Lush Insists it Doesn’t Pressure Staff to ‘Get Naked’ and Show Bare Bottoms for Green Activism

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By Jillian Kay Melchior | 8:43 am, June 2, 2017

Earlier this week, Lush Cosmetics asked its employees to show up naked to make a point about the environment—even though its past campaigns may have exposed its staffers up to sexual harassment.

Around 100 employees nationwide participated, wearing only their sneakers and black work aprons, emblazoned with “Get Naked.” On an Instagram post showing several nearly nude workers, Lush said its “brave lushies across North America (voluntarily) stripped down to shed light on the detrimental impact of over-packaging.”

The company has been asking its employees to show up in the buff one day a year for the past decade.

This week’s event was “completely voluntary for employees to participate or not,” said Jennifer Graybeal, a Lush spokeswoman. “There were no repercussions for any employee who did not wish to participate and at any time that a staff member felt uncomfortable, he or she could choose to immediately stop participating.”

In addition, shop managers could shut down the event “if there were any signs of inappropriate conduct either by staff or customers,” Graybeal told Heat Street. She added that this year’s Get Naked day occurred “without incident.”

But it’s easy to imagine a situation where employees would feel uncomfortable—or, even worse, coerced. There’s an inherent power imbalance between the lowly retail workers asked to bare it all and the corporate marketing department that dreamed this stunt up as a way to burnish their corporation’s reputation as environmentally friendly.

Moreover, past years’ write-ups and photos seem to depict a downright icky experience for the workers.

“Over by the Lush store in Herald Square, tourists and salarymen went wild at the unexpected midday display of flesh,” New York Magazine reported in ’08. “’Take them off! Take them off!’ the crowd shouted at two twenty-something guys in boxers, one of whom eventually complied. … While some clearly reveled in the attention (see above), as the crowd grew larger, others seemed to be feeling regretful about their choice.”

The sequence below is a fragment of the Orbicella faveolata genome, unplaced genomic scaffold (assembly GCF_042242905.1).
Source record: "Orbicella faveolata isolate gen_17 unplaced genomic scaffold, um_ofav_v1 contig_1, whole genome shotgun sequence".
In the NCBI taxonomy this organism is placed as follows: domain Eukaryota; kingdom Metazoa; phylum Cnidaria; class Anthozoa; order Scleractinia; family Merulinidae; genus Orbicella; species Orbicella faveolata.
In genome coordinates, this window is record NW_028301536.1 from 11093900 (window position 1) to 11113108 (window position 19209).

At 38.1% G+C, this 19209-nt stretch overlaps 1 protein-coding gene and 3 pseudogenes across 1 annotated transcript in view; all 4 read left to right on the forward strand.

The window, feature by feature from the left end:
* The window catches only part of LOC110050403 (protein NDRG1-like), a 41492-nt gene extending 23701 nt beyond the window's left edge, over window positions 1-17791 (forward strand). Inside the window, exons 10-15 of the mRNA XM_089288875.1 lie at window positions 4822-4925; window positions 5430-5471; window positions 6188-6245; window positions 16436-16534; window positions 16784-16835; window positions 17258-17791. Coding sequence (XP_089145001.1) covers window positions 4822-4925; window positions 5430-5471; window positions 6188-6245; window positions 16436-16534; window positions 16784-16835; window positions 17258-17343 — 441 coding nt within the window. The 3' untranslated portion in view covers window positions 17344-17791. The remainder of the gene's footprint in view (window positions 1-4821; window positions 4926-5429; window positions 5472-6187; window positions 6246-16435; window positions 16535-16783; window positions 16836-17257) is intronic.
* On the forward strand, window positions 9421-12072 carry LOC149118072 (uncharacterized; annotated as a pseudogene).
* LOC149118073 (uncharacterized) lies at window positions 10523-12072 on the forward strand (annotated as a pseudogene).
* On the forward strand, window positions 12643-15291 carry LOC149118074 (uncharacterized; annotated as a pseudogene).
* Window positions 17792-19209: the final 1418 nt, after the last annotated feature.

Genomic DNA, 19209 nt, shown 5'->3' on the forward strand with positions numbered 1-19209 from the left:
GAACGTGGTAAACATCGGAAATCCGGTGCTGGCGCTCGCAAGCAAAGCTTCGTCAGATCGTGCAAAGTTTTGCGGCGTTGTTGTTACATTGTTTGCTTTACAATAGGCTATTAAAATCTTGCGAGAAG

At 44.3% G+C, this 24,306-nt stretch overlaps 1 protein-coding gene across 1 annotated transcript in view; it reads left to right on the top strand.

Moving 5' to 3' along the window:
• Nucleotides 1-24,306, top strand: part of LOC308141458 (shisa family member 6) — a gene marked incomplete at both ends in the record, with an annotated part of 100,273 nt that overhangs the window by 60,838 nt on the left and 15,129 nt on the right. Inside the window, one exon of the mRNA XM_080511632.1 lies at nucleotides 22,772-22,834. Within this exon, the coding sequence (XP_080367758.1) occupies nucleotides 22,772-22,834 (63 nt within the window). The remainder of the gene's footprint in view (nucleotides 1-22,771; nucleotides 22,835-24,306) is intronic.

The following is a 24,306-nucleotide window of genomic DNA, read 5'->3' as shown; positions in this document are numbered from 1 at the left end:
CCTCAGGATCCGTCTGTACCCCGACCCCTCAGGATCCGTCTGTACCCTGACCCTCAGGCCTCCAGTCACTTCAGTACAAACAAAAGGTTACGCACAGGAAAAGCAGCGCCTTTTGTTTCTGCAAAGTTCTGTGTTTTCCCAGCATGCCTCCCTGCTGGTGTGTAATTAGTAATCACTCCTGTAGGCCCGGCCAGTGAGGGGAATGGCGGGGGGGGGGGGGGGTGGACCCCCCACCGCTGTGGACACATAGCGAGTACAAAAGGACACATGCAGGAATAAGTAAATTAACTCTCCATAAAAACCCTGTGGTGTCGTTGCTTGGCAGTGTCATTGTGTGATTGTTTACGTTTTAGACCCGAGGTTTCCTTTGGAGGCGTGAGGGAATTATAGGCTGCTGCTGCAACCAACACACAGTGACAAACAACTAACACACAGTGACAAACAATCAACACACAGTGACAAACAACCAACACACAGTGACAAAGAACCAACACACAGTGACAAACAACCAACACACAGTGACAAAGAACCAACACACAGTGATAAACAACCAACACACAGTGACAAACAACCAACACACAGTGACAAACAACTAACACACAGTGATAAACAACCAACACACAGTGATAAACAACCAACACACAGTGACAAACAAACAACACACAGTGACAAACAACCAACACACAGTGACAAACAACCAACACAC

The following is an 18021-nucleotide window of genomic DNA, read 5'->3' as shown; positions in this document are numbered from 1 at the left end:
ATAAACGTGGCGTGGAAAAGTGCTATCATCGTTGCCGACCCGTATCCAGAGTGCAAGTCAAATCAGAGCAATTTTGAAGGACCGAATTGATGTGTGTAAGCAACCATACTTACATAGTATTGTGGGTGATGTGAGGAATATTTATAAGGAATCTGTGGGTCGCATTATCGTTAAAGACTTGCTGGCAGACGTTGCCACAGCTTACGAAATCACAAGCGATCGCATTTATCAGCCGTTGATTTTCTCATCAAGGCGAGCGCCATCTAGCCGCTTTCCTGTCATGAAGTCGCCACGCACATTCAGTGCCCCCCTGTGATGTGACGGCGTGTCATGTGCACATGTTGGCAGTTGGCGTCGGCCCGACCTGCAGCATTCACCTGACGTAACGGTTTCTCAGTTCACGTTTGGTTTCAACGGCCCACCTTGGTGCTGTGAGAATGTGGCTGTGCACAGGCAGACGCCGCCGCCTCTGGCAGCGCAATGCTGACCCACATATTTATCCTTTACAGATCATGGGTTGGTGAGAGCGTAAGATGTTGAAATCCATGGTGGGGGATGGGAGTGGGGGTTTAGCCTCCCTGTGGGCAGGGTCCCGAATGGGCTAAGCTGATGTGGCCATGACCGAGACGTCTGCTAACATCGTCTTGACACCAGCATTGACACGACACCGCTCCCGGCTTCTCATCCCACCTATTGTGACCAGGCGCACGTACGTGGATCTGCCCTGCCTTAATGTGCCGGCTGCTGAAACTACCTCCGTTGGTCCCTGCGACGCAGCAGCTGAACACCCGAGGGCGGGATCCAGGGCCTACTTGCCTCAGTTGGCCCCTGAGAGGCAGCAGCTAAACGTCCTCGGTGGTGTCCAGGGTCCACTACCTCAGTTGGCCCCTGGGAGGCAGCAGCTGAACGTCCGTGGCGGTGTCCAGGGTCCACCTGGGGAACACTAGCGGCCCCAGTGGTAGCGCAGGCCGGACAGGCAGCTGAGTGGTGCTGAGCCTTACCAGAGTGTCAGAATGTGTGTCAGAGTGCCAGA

One staffer goes on to describe how she was worried she’d end up on YouTube after she spotted someone videotaping her at work as she walked around in only her black apron.

But believe it or not, the Get Naked campaign was actually fairly tame—at least by Lush’s extreme standards.

British artist Alice Newstead, former employee of Lush performs hung by shark hooks. (AFP/Getty Images)

In 2011, one Lush employee hung herself from the ceiling for a window display, piercing her skin with giant hooks to protest the shark fishing.

And in 2012, the company hired a performance artist to endure a force-feeding and chemical testing in a store window; another actor portraying a scientist yanked her around the display by a rope tied around her neck, injected her with saline, and pulled and shaved her hair.

The gruesome hours-long act was meant to protest against other companies using animals to test their products.

Lush has used such publicity stunts to virtue-signal how socially conscious it is. But it also borders on exploitation and sexual harassment.

— Jillian Kay Melchior writes for Heat Street and is a fellow for the Steamboat Institute and the Independent Women’s Forum.

 

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